We are constantly using our eyes, but we often don’t always think about our eye health. You may not think that your vision impacts your overall health, but maintaining healthy eyes play an important role in keeping us safe.
Why children need vision exams for healthy eyes
Poor vision can start at birth or develop over time. It’s important to get your children’s vision screened before eye problems impact their quality of life. Children with poor vision often find it hard to focus in school, which can cause them to fall behind their peers. Additionally, vision problems can affect hand-eye coordination which may lower your child’s confidence in playing activities with their friends. All of this can lead to negative impacts on their mental health.
Signs of poor vision in children:
Below are just a few of the signs that your child may have poor vision:
- Recurring headaches or eye pain
- Head tilting or squinting to see objects that are far away
- Losing their place when reading
- Holding items close to their face
- Eye rubbing or frequent blinking
If your child is frequently complaining about their eyes or avoids doing tasks such as reading, it may be time to see an eye doctor. Adding vision benefits also helps maintain healthy eyes and gives you access to professional care if needed.
Why adults need vision exams for healthy eyes
According to a health survey from American Foundation for the Blind, 32.2 million adults in the United States have experienced vision loss. Unfortunately, these numbers are predicted to increase in the upcoming years. Adults with vision problems may experience feelings of anxiety, fear, depression, loneliness and even social isolation.
The National Eye Institute recommends adults get comprehensive dilated eye exams every one to two years if they are over 60, are African American and over 40, or if there is a history of eye problems in their family. During the exam, an eye doctor uses special eye drops that widen, or dilate, the pupils. This is the best way for the eye doctor to check if glasses or contacts are needed or if the early stages of eye-related diseases are present.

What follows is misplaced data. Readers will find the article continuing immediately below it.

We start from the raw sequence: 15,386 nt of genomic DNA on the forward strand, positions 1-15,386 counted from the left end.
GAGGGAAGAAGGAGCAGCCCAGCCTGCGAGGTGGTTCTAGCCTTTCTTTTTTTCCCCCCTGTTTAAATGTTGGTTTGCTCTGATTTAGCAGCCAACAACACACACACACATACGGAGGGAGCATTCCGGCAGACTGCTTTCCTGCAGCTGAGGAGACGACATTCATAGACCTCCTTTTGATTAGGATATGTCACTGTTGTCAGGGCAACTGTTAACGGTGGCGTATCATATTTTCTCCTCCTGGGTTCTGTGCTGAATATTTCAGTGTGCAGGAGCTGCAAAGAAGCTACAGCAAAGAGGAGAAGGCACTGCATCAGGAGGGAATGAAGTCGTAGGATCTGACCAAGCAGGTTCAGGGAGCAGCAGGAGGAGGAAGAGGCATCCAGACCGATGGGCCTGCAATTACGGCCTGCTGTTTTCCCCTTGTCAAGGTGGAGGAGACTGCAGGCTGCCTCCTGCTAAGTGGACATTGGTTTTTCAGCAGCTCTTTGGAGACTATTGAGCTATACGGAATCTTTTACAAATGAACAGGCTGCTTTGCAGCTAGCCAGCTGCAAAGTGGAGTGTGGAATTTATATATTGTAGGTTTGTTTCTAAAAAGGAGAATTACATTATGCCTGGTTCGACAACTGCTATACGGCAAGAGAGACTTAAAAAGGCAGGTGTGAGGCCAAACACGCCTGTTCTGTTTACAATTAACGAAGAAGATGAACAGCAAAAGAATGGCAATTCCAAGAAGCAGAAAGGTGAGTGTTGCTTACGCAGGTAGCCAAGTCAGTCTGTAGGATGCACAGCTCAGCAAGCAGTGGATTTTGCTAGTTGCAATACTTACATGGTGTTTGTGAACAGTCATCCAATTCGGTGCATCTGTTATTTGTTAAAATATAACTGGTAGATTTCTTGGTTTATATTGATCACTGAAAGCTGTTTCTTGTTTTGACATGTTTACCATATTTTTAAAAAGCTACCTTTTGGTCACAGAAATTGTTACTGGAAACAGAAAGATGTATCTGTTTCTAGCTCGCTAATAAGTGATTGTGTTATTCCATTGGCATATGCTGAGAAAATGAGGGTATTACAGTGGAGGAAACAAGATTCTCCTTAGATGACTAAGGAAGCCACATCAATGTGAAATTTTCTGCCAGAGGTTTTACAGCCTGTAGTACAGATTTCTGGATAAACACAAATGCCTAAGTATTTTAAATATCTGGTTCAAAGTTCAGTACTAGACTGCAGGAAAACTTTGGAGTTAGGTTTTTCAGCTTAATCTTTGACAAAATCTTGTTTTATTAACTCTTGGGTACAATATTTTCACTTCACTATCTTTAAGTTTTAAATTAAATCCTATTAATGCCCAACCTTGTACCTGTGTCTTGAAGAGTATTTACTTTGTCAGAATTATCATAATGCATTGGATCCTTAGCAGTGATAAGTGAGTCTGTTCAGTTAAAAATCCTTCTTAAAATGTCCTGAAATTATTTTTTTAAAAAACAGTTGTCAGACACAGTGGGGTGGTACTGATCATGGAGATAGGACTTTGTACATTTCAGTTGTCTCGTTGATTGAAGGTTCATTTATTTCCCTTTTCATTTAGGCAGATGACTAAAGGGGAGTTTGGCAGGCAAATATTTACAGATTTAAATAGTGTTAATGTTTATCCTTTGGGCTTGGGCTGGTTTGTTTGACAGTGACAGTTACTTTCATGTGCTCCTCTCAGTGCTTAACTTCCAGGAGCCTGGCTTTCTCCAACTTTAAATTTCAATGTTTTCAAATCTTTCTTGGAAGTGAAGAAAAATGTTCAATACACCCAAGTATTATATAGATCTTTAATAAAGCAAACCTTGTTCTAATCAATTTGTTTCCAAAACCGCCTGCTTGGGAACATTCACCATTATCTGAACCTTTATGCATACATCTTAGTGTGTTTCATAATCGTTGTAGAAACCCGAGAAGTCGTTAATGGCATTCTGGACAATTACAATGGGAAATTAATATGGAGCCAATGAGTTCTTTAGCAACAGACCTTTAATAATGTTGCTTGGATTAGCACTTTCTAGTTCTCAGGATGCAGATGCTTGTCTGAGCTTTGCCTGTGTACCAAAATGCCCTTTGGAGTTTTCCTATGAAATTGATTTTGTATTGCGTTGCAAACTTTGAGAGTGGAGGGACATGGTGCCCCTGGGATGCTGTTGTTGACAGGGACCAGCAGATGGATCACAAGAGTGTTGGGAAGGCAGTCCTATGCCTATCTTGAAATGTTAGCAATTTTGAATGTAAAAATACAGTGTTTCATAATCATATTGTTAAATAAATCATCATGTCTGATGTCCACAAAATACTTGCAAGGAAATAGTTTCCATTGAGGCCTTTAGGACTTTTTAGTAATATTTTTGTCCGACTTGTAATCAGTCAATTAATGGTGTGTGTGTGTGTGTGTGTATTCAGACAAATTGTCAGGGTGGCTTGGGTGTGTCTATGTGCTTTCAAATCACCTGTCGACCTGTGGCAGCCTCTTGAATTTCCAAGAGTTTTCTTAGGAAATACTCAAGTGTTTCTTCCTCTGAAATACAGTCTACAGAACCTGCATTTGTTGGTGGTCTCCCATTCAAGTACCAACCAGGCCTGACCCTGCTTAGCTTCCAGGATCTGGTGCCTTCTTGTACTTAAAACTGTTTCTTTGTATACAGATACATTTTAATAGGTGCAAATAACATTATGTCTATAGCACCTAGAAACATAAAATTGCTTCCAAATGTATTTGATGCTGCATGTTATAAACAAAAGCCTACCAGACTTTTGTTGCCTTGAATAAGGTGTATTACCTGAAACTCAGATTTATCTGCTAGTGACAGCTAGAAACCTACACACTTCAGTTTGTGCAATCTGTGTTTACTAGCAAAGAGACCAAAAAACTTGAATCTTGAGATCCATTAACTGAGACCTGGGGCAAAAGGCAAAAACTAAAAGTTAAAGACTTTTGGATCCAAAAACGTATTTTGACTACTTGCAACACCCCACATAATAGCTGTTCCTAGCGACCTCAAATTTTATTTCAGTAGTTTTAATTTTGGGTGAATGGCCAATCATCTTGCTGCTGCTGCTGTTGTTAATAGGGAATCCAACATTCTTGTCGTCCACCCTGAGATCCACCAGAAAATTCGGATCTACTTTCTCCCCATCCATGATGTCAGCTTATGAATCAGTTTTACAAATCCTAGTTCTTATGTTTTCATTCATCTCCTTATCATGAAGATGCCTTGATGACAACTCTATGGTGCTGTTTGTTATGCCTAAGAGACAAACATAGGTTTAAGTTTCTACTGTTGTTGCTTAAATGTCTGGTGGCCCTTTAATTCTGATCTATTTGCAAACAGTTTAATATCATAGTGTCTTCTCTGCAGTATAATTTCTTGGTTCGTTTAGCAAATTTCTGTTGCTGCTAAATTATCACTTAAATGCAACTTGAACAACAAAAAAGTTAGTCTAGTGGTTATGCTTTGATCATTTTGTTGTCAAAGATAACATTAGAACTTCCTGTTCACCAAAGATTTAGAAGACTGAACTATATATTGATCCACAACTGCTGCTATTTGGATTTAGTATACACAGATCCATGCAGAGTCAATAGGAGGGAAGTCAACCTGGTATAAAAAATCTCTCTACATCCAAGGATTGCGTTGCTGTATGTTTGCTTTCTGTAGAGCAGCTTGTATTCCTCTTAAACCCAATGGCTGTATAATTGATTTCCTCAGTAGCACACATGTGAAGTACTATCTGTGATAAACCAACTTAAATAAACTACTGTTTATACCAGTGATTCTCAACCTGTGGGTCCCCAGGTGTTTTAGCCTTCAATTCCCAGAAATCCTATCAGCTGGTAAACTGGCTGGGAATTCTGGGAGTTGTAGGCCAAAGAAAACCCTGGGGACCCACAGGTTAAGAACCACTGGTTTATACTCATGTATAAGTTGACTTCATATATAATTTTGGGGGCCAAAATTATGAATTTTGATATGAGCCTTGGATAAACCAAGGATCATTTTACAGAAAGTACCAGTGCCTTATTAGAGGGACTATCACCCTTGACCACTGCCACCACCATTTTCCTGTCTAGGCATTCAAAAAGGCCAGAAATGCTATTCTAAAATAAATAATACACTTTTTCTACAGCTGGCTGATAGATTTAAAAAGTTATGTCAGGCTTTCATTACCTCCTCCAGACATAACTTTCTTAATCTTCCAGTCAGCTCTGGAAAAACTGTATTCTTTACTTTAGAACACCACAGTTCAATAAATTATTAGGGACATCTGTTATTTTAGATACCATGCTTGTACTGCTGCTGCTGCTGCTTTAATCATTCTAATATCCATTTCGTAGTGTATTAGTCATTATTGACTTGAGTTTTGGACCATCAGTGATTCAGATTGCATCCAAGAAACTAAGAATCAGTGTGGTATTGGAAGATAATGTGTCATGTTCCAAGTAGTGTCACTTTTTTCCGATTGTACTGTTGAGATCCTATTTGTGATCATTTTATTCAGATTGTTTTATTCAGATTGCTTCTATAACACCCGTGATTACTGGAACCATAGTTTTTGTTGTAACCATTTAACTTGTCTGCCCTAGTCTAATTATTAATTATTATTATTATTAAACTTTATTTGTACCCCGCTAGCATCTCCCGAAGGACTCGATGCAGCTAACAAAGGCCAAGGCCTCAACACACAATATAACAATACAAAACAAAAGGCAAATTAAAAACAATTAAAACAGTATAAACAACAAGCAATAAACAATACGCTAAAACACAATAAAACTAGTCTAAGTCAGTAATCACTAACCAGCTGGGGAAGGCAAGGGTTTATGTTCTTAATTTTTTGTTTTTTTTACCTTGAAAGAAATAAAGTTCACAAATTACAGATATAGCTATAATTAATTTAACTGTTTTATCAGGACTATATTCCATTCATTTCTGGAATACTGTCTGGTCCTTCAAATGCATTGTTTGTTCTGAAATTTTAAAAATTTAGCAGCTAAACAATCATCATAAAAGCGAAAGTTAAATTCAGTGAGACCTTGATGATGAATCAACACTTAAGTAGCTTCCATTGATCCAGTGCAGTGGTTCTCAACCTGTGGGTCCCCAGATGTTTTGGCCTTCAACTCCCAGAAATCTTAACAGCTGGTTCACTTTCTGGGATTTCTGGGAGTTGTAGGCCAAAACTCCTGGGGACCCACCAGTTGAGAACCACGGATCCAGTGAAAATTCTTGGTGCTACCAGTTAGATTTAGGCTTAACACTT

Dilated eye exams not only help detect issues with your vision, but they may also help detect problems with your overall health. Conditions that may be found through eye exams include:
- Diabetic retinopathy – A complication of diabetes that damages the blood vessels of light-sensitive tissues in the retina. At first it may appear without symptoms, but this condition can lead to blindness if left undetected.
- Glaucoma – There are a few types of glaucoma, all of which damage the optic nerve in the eye. It’s the leading cause of blindness for individuals over 60. When recognized early, vision loss may be prevented.
- Cataracts – This condition clouds the clear lens of our eye, making it difficult to read, drive or see. Though it may not disturb your vision early on, it will eventually interfere. Surgery for cataracts is generally considered safe and effective.
- Age-related macular degeneration – This common eye disorder for individuals over 50 is caused by thinning of the macula — the part of the retina responsible for clear vision in your direct line of sight. This thinning may lead to blurred or reduced vision. Early detection of this condition allows for preventive measures that may delay or reduce vision loss.
If you’re interested in ensuring healthy vision for your family, click here to learn more about how you can make sure your eyes are covered.